The War on Drugs, which began in the 1960s, probably peaked with the 1994 Crime Bill. The Violent Crime Control and Law Enforcement Act of 1994 gave law enforcement agencies broad powers to arrest people for drug possession and imposed harsh sentences on defendants convicted for controlled substance charges. In the 2010s, Congress rolled back many of the provisions in the 1994 Crime Bill, and former President Barack Obama pardoned several thousand people who, in his view, received unduly harsh sentences.

Although the War on Drugs has passed its peak, it is far from over. Police officers still arrest over a million people per year for drug offenses. Close to 90 percent of these arrests are for simple possession. Aggressive enforcement continues, but jurors are less likely to sanction such tactics. Because of the opioid epidemic, many people now see drug use as a health and safety issue.

Additionally, public support for police officers recently hit an all-time low. So, many jurors no longer give police officers the benefit of the doubt in court. Due to these changes, for the first time in a long time, a Rochester criminal defense attorney has an excellent opportunity to resolve controlled substance charges successfully. That’s especially true in larger jurisdictions like Monroe County, which have designated drug courts. The judges in these courts have a special understanding of the nature of drug addiction. Therefore, they are less willing to impose harsh penalties and more likely to be interested in rehabilitation.

Drug Schedules

New York’s drug laws are loosely based on the Drug Enforcement Administration’s controlled substances schedule. It breaks down controlled substances, which could be legal or illegal to purchase, as follows:

  • Schedule I: Most substances in this category, such as LSD, heroin, and methamphetamines, have a high potential for abuse and no medical use. Therefore, possession of these drugs, especially their distribution, is usually a serious felony.
  • Schedule II: Under federal law, most prescription pain pills, as well as cocaine and some other street drugs, are Schedule II substances. Per the DEA, these drugs are “potentially dangerous” because they have “a high potential for abuse, with use potentially leading to severe psychological or physical dependence.” Schedule II offenses are usually less serious felonies.
  • Schedule III: All drugs on the DEA schedule are legal to purchase from this point on. Some of them don’t even require prescriptions. Schedule III drugs include Tylenol with codeine, steroids, testosterone, and ketamine. These substances have a moderate risk of dependency and severe side effects.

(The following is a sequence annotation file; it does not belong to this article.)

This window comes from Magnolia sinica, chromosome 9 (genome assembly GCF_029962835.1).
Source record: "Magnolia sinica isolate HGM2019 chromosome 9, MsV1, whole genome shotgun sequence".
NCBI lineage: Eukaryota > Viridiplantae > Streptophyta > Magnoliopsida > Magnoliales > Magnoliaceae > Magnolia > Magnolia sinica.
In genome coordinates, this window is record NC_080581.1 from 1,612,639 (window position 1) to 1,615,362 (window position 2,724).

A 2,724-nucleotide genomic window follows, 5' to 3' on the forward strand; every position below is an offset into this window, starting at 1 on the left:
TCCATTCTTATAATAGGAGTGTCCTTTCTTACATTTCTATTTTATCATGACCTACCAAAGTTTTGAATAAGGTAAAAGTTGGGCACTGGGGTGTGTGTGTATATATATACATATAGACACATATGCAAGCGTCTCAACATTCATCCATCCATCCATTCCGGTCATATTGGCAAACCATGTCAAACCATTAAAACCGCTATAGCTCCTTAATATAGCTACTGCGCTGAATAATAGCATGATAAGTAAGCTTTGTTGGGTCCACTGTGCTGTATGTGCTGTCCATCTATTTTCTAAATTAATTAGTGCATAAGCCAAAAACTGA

• Schedule IV: Low-risk drugs include most prescription antidepressants, like Xanax, and most prescription sleep aids, like Ambien. Curiously, unlawful possession of such medication usually is a felony, even though they are low-risk drugs.
  • Schedule V: Some over-the-counter drugs, primarily things like NyQuil and Robitussin, are on a store’s restricted list. Many retailers monitor and limit sales in these situations. These drugs could be dangerous. But they are more likely to be ingredients in more potent drugs.

If you are wondering, marijuana is a Schedule I drug under federal law. However, it is legal for most purposes under New York law.

Most Common Types of Drug Arrests

Illegal street drugs, like cocaine or heroin, and prescription pain pills, like Vicodin and Oxycontin, are the most common types of drug arrests in New York.

Street drugs usually have amount-based penalties. The more drugs the defendant possessed, the higher the penalty. There is a presumption that anyone with a significant quantity of drugs is most likely a dealer. Furthermore, possession of even a tiny amount of these drugs is usually a felony.

Illegal prescription pain pills usually have substance-based penalties. The punishment typically depends on the type of pill instead of the quantity.

Possible Defenses for Controlled Substances Charges

Controlled substance charges typically involve procedural and substantive defenses.

Procedural defenses often involve an illegal search or seizure. Usually, police officers must have search warrants to seize contraband, like illicit drugs, weapons, or pornography. A narrow search warrant exception must apply if they do not have valid warrants. Prosecutors have the burden of proof to produce a valid warrant or show that an exception applied.

Substantive defenses often involve a lack of evidence concerning possession. In New York, possession means more than proximity. The state must also establish knowledge and control. And, prosecutors must prove these elements beyond a reasonable doubt.

Drug laws and drug law enforcement have moderated, but these things are still quite harsh. For a free consultation with an experienced Rochester defense lawyer, contact the Law Office of Frank Ciardi. We routinely handle matters in Monroe County and nearby jurisdictions.

The information in this blog is provided for general informational purposes only and should not be used as a substitute for legal counsel on any subject matter.

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